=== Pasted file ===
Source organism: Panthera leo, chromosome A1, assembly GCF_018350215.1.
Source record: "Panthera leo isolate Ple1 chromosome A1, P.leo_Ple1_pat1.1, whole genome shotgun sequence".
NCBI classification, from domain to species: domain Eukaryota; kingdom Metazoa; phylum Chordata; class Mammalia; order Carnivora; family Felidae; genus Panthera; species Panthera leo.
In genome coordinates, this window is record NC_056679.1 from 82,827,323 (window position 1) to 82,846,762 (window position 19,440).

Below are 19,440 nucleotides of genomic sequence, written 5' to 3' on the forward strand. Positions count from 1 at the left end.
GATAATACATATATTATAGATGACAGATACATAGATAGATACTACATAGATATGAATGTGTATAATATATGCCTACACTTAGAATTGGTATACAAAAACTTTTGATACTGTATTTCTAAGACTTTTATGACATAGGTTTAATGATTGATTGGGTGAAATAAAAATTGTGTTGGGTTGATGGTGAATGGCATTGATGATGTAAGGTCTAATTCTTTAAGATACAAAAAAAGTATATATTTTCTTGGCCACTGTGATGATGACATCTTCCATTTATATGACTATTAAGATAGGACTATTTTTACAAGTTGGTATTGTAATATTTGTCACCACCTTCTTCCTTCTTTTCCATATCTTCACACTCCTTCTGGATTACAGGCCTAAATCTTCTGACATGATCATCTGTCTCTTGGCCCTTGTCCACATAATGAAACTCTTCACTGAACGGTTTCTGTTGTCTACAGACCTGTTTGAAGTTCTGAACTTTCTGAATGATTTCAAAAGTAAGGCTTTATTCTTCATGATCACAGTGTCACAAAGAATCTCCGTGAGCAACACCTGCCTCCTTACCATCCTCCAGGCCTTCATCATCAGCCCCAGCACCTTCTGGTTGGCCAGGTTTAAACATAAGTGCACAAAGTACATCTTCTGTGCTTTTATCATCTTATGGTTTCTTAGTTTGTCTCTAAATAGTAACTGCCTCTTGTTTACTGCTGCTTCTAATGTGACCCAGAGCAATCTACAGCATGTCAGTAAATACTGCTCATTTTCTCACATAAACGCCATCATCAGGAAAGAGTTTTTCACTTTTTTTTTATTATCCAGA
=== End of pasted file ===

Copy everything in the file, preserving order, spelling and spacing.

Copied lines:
Source organism: Panthera leo, chromosome A1, assembly GCF_018350215.1.
Source record: "Panthera leo isolate Ple1 chromosome A1, P.leo_Ple1_pat1.1, whole genome shotgun sequence".
NCBI classification, from domain to species: domain Eukaryota; kingdom Metazoa; phylum Chordata; class Mammalia; order Carnivora; family Felidae; genus Panthera; species Panthera leo.
In genome coordinates, this window is record NC_056679.1 from 82,827,323 (window position 1) to 82,846,762 (window position 19,440).

Below are 19,440 nucleotides of genomic sequence, written 5' to 3' on the forward strand. Positions count from 1 at the left end.
GATAATACATATATTATAGATGACAGATACATAGATAGATACTACATAGATATGAATGTGTATAATATATGCCTACACTTAGAATTGGTATACAAAAACTTTTGATACTGTATTTCTAAGACTTTTATGACATAGGTTTAATGATTGATTGGGTGAAATAAAAATTGTGTTGGGTTGATGGTGAATGGCATTGATGATGTAAGGTCTAATTCTTTAAGATACAAAAAAAGTATATATTTTCTTGGCCACTGTGATGATGACATCTTCCATTTATATGACTATTAAGATAGGACTATTTTTACAAGTTGGTATTGTAATATTTGTCACCACCTTCTTCCTTCTTTTCCATATCTTCACACTCCTTCTGGATTACAGGCCTAAATCTTCTGACATGATCATCTGTCTCTTGGCCCTTGTCCACATAATGAAACTCTTCACTGAACGGTTTCTGTTGTCTACAGACCTGTTTGAAGTTCTGAACTTTCTGAATGATTTCAAAAGTAAGGCTTTATTCTTCATGATCACAGTGTCACAAAGAATCTCCGTGAGCAACACCTGCCTCCTTACCATCCTCCAGGCCTTCATCATCAGCCCCAGCACCTTCTGGTTGGCCAGGTTTAAACATAAGTGCACAAAGTACATCTTCTGTGCTTTTATCATCTTATGGTTTCTTAGTTTGTCTCTAAATAGTAACTGCCTCTTGTTTACTGCTGCTTCTAATGTGACCCAGAGCAATCTACAGCATGTCAGTAAATACTGCTCATTTTCTCACATAAACGCCATCATCAGGAAAGAGTTTTTCACTTTTTTTTTATTATCCAGA